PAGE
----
Graduate students must also complete an online application and pay a fee of $35 when they submit that application. Though NDSU does not require that students take a specific number of classes, it does require that students have a minimum of a bachelor's degree before starting the programs of their choosing. The application includes a statement of purpose section that asks students to compose a short essay on their reasons for choosing NDSU, what they want to study and any experience they have in the field outside of school. The university also requires an official college transcript, scores from a graduate admissions exam like the GRE and three letters of recommendation. Those letters can come from former professors or employers.
Tuition and Financial Aid
The cost of attending North Dakota State University varies based on where students live. North Dakota residents face tuition of around $7,000, but the cost for residents increases to more than $16,000 a year for tuition, fees and room and board. Tuition rates for Minnesota residents increases to around $7,700, and those living in a tuition exchange state pay just over $10,300 for tuition. Residents of all other states pay more than $18,000 a year for tuition. The university estimates that undergrads pay around $10,000 a year for room and board and other expenses.
NDSU charges a base rate of around $3,700 a year for North Dakota residents who take graduate classes, but this rate rises to around $4,700 for Minnesota students and more than $5,500 for students enrolled in the tuition exchange program, which is open to those living in western states. All other students pay around $9,900 a year for tuition. Graduate students may qualify for assistant jobs on-campus, but they can also take out student loans. Undergrads can file the FAFSA and find out if they qualify for loans, grants, scholarships or admission to the campus's work-study program.
Psychology and Counseling Degrees
North Dakota State University offers psychology majors the chance to minor in either neuroscience or managerial psychology. Managerial psychology looks at how managers can effectively lead and work with others, while neuroscience deals more with the study of the human braid. The general psychology program consists of 122 credits, including 40 credits of general education courses that tackle subjects like health and wellness, statistics, research and writing. Students must also take 12 credits of introductory psychology courses and 15 credits of advanced electives like social psychology, biology, development psychology or personality. NDSU also allows students to gain credit for an independent research project or for an internship.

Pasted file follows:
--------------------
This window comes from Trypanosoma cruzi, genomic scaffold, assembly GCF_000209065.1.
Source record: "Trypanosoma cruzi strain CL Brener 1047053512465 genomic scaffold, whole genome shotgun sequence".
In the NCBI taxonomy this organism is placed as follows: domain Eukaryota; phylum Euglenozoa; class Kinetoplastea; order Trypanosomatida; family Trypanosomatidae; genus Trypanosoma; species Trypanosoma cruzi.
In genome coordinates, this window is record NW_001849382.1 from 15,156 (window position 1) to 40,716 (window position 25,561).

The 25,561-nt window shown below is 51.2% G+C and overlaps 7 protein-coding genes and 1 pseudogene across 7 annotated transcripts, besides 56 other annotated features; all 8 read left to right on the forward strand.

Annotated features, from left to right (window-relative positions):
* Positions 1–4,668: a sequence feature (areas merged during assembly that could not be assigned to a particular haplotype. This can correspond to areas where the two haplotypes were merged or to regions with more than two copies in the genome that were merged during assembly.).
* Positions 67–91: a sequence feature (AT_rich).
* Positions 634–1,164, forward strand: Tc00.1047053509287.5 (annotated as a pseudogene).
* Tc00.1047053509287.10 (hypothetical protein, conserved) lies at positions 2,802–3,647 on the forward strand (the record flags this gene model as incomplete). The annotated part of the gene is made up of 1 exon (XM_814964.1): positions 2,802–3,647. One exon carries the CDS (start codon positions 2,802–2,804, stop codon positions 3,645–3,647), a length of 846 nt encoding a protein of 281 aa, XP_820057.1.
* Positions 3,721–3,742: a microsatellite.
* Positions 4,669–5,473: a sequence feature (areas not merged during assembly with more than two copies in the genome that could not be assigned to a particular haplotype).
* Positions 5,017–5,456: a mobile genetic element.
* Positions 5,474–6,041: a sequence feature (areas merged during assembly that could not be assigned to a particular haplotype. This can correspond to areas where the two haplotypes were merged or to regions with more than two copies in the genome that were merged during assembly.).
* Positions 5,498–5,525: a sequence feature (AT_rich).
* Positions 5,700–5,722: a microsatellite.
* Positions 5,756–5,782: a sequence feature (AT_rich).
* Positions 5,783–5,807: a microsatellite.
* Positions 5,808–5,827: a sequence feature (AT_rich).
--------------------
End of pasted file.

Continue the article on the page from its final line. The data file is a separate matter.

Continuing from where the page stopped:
The counseling and psychology graduate programs available at NDSU include a program in counselor education, which is through its School of Education. Though it includes 60 credits of courses, students must also take a practicum and do an internship. Classes in the counselor education program include clinical mental health counseling, family counseling, assessment techniques and group counseling. NDSU also offers three programs for doctoral candidates that let them earn a doctoral degree in visual and cognitive neuroscience, health and social psychology or clinical science. The university generally only admits four students into each of those programs every year, but those students receive a lot of financial aid. While students will take some required classes, they will also gain experience through supervised fieldwork experiences that they do away from the North Dakota State University campus.